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- Thread starter solakis
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- Jan 30, 2012

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What is $A^1$?Given the definition: \(\displaystyle A^{n+1}=A^n\cup A\)

Hmm, why write $(A\cup B)\cup(A\cap B)$ since $A\cap B$ is included in $A\cup B$?then prove that:

\(\displaystyle (A\cup B)^n =(A\cup B)\cup(A\cap B)\) for all natural N0s n

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\(\displaystyle A^1=A\)What is $A^1$?

Hmm, why write $(A\cup B)\cup(A\cap B)$ since $A\cap B$ is included in $A\cup B$?

Is by definition (or theorem):

1) \(\displaystyle x\in(A\cup B)\Longleftrightarrow x\in A\vee x\in B\)

............................Or.............................

2)\(\displaystyle x\in(A\cup B)\Longleftrightarrow (x\in A\vee x\in B)\vee (x\in A\wedge x\in B)\)

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Then $A^n=A$ for all $n$.\(\displaystyle A^1=A\)

Both.Is by definition (or theorem):

1) \(\displaystyle x\in(A\cup B)\Longleftrightarrow x\in A\vee x\in B\)

............................Or.............................

2)\(\displaystyle x\in(A\cup B)\Longleftrightarrow (x\in A\vee x\in B)\vee (x\in A\wedge x\in B)\)

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In that case if we put :Then $A^n=A$ for all $n$.

Both.

xεA=p, xεB= q,how would we prove :

(pvq)vr =pv(qvr)?

Since pvq <=> (pvq)v(p^q)

- Jan 30, 2012

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Associativity of disjunction holds for all propositions, not necessarily x ∈ A and x ∈ B. The way of proving it depends on axiomatics. In Boolean algebra, for example, this is an axiom.In that case if we put :

xεA=p, xεB= q,how would we prove :

(pvq)vr =pv(qvr)?

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By the way:Associativity of disjunction holds for all propositions, not necessarily x ∈ A and x ∈ B. The way of proving it depends on axiomatics. In Boolean algebra, for example, this is an axiom.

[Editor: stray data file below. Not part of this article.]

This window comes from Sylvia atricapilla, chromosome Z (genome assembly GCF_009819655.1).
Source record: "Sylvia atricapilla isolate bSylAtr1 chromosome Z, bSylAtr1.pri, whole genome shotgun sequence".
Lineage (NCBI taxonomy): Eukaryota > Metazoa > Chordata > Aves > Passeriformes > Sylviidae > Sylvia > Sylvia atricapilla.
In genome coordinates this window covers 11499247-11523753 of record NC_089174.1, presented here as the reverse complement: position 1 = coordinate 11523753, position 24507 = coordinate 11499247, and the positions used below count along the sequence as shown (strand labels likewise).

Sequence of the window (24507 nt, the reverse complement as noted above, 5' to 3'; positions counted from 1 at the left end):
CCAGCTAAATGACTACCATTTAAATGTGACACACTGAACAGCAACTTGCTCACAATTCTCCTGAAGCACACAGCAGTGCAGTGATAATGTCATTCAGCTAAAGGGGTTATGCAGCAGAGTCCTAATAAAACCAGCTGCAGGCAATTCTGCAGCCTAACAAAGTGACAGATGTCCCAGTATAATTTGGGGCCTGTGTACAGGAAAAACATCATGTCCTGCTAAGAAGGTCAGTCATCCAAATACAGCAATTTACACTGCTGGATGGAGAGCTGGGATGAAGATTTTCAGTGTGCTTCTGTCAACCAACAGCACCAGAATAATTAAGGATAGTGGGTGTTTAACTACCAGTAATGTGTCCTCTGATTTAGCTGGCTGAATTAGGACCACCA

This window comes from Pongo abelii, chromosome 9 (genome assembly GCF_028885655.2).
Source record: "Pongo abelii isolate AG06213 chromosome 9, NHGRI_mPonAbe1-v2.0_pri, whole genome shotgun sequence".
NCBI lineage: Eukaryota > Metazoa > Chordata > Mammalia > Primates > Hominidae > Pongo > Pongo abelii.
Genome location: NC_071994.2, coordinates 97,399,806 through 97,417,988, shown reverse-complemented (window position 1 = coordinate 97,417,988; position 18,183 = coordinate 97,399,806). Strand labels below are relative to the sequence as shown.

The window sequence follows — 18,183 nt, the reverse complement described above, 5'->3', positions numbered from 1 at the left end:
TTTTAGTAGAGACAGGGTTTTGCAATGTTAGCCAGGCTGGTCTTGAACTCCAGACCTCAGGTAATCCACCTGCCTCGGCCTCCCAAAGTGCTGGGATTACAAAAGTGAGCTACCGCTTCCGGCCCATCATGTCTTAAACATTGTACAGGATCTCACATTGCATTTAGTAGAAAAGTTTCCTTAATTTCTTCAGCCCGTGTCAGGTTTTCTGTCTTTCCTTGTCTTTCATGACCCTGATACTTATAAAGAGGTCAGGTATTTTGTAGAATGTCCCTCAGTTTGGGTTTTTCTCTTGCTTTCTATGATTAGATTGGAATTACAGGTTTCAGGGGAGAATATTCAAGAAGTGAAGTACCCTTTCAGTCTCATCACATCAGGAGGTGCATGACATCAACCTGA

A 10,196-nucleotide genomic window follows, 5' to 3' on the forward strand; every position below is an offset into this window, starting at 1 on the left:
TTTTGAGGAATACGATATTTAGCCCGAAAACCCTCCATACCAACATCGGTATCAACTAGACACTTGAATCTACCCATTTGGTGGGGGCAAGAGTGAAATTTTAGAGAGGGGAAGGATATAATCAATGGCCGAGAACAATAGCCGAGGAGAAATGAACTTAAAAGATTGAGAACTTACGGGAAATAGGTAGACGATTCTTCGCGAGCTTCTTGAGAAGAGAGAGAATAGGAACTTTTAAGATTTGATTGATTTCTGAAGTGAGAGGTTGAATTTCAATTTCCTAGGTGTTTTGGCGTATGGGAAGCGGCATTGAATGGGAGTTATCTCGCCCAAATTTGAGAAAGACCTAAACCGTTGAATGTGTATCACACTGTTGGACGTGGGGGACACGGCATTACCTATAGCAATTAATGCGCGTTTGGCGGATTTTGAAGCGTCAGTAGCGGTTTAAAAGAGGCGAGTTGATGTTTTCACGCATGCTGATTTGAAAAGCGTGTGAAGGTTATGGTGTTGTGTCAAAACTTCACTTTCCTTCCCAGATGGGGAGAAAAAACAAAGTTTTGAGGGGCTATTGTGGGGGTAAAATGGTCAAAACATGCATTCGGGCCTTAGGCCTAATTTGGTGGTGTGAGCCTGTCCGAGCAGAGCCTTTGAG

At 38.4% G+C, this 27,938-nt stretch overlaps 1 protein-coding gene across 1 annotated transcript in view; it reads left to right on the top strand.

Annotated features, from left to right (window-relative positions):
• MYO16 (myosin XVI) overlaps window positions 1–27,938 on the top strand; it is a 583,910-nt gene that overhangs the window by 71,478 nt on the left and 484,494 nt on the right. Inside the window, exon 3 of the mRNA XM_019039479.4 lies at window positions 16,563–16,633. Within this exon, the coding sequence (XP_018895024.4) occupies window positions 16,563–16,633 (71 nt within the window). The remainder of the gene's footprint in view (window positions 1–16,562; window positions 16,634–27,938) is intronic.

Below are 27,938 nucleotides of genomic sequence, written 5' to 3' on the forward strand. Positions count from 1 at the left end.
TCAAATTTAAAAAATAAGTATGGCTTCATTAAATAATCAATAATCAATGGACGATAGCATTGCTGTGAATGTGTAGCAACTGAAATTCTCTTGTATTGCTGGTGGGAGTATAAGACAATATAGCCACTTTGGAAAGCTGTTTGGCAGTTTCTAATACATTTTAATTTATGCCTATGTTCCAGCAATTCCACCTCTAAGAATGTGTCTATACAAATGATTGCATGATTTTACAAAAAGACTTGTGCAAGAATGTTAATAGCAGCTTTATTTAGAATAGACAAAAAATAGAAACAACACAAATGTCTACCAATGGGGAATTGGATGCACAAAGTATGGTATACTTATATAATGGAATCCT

In the axioms you suggested in Wikipedia ,two of them can be proved using the other axioms.

Those are the axioms of absorption and the axioms of

I will prove the axioms of absorption and i will leave it to you to prove the axioms of associativity.

proof:

1) x^(xvy)

2) (xv0)^(xvy)..........using the axiom of identity:av0=a

3) xv(0^y)..............using the axiom of distributivity: av(b^c) = (avb)^(avc)

4) xv(y^0).............using the axiom of commutativity: a^b=b^a

5) xv[(y^0)v0].........using the axiom of identity:av0=a

6) xv[(y^0)v(y^y')]........using the axiom of complements: a^a' = 0 (Note a' is the comlement of a)

7) xv[y^(0vy')]..............using the axiom of distributivity : a^(bvc) = (a^b)v(a^c)

8) xv[y^(y'v0)]..............using the axiom of commutativity: avb=bva

9) xv(y^y') ...................using the axiom of identity: av0=a

10) xv0 .......................using the axiom of complements :y^y'=0

11) x............................using the axiom of identity: av0=a

Also due to the duolity principle we have:

xv(x^y)= x

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- #8

I'm just curious, why are you leaving work to be done by...

I will prove the axioms of absorption and i will leave it to you to prove the axioms of associativity....

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- #9

You mean always or just this time ?I'm just curious, why are you leaving work to be done byEvgeny.Makarov?

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- #10

Just this one particular instance, the part of your post that I quoted. I was just curious.You mean always or just this time ?